Many schools have increased their use of punitive discipline and zero tolerance policies, despite drops in school-based delinquency. A shift in school disciplinary procedures would likely result in fewer days of missed tests and lectures for African American students, who are the most likely to receive suspension as a punishment in schools, especially in more racially diverse schools. Research shows that black students are more likely to receive the brunt of disciplinary action when overall delinquent behavior in school is low because teachers and administrators perceive them as threatening day-to-day proceedings.  
Educators often evaluate certain behaviors and mannerisms like punctuality, quiet voices, and particular styles of dress as indicative of being good students. These perceptions of good behavior often stem from teachers’ raced and classed biases regarding what a model student looks like. But many of the characteristics that teachers think make bad apples, like tardiness and attendance inconsistencies, are in fact the same red flags that a student is at risk of dropping out of school. And new research finds that exclusionary punishments like detention and suspension lead to lower test scores and increased tensions between teachers and students.


Photo by Minnesota Historical Society, Flickr CC

Originally posted April 10, 2017.

From Trump’s attempted restriction on immigration to his talk of building a wall on the country’s southern border, immigration policy has received renewed attention among both politicians and the public. A common reason for restricting immigration flows is association between immigration and crimes, which was explicitly mentioned by Trump along the campaign trail.  Social science agrees that immigration and crime are interconnected, but not in the way Trump and others claim.

Individual level data show that immigrants are actually less likely to engage in violent behavior than non-immigrants, with first generation immigrants being the least likely to commit crime as compared to second or third generation immigrants. Similarly, studies also find that areas with high proportions of immigrant residents are associated with lower levels of neighborhood violence and drug-crime when compared to similar neighborhoods with fewer immigrants. This association is best explained by the increases in social organization — culturally-based buffers like strong familial and neighborhood ties — and the associated economic gains stimulated by the influx of immigrants.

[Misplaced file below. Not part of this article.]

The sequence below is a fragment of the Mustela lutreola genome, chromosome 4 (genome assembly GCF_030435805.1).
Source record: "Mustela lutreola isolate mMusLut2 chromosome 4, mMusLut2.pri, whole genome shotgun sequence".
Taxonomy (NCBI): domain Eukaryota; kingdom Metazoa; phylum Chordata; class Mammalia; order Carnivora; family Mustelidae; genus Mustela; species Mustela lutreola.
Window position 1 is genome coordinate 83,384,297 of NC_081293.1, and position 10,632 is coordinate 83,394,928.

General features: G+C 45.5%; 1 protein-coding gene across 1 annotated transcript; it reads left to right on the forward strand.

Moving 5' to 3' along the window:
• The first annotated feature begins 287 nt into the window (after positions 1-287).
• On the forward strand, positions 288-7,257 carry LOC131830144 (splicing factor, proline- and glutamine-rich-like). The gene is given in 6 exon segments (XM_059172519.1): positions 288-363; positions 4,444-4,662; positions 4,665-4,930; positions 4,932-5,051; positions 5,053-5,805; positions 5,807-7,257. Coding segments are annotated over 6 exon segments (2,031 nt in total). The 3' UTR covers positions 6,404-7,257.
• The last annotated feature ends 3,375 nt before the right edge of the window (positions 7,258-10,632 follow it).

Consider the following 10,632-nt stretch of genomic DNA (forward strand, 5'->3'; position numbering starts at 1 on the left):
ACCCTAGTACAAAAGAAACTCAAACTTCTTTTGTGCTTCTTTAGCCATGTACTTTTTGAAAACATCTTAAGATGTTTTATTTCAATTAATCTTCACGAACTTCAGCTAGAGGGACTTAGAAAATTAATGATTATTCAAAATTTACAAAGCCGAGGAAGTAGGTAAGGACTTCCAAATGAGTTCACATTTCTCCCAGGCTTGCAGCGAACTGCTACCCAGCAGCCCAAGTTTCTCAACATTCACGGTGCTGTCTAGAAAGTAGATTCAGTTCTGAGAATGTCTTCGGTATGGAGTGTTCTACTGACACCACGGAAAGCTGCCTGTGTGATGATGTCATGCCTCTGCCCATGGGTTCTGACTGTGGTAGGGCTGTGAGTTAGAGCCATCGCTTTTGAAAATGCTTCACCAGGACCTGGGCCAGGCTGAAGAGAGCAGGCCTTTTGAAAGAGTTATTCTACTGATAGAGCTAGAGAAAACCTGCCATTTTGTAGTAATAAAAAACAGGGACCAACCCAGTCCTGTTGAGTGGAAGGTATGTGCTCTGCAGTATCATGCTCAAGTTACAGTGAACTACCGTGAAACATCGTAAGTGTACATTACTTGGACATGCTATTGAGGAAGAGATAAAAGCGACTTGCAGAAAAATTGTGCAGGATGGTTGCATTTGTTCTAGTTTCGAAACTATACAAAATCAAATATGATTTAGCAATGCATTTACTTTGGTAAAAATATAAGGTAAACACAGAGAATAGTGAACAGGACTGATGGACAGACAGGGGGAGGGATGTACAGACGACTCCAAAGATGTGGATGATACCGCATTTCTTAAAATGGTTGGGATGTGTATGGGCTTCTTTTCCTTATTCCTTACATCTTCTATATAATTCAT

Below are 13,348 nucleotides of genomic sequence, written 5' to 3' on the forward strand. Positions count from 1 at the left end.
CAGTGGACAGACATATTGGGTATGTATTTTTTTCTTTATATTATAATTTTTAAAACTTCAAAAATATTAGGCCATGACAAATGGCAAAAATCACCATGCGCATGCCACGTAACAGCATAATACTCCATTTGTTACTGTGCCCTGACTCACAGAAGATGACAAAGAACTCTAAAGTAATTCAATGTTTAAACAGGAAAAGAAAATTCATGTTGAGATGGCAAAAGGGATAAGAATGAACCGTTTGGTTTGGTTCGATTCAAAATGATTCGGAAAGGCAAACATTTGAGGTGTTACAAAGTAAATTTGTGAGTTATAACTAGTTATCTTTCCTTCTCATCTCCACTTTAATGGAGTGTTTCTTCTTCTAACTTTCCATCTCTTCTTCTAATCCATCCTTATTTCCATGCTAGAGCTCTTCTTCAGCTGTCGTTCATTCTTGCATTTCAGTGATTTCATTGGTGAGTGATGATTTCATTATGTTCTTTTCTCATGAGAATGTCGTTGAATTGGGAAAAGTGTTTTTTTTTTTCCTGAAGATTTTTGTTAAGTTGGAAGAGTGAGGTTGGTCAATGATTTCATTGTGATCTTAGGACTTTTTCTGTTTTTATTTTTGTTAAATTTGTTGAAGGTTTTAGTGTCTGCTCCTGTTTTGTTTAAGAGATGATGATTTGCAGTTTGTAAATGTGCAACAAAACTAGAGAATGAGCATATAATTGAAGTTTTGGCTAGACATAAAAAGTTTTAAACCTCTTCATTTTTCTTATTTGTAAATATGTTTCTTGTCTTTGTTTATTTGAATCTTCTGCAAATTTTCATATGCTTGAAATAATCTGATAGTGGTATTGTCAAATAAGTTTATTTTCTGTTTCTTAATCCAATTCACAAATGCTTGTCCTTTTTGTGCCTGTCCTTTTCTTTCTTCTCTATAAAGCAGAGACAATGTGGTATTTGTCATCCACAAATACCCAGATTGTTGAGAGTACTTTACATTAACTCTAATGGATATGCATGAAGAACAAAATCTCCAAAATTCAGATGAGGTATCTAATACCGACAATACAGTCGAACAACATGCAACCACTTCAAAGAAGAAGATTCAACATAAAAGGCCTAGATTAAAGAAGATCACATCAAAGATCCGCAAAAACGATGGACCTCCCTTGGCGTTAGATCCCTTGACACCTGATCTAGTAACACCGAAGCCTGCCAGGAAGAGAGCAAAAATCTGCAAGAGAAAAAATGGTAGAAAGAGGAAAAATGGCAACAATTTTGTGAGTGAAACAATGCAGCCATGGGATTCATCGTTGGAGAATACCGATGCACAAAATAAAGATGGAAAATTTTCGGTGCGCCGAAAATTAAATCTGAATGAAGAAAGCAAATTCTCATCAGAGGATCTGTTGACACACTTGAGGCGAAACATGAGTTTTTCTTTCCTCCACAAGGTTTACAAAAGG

This association between immigration and lower crime rates is stronger in areas with more opportunities for immigrant political action. Cities with higher levels of minority political representation and pro-immigrant legislation enhance the buffering effect of immigration on both homicide and robbery.
What’s troubling is that even though immigrants and the areas they inhabit are associated with lower levels of crime, both documented and undocumented individuals are more likely to be incarcerated and receive longer prison sentences, even when controlling for race/ethnicity, crime severity, and other factors.
Photo by taylormackenzie, Flickr CC

Church bells ring in England, as the country prepares for the royal wedding between Prince Harry and American actress Meghan Markle next spring. While royal weddings have long stirred excitement among local and foreign regions alike, commentators have been quick to speculate how Markle’s identity as a biracial woman – African American mother and white American father – might shape the future of the British monarchy. The speculation surrounding Markle’s racial identity highlights the complexities of being multiracial in an increasingly diverse, yet still discriminatory, global world. Sociological studies can help us better appreciate how mixed-race individuals navigate the societal perceptions of their identities.

The recognition and visibility of mixed-race individuals and identities has grown in recent decades, yet the histories, meanings, and responses to mixed racial identities vary considerably within and across international contexts. While the U.S. primarily emphasizes “bi-racial” as rooted in a white and nonwhite racial system, in Latin America, mixed-race identities fall within a more flexible “tri-racial”system. For instance, individuals from Brazil and the Caribbean trace their mixed-race origins back to colonial conquest centuries ago, and thus mixed-race people have been considered a central part of the national identity in these locations. Understanding these differences further our understandings of how race is socially constructed.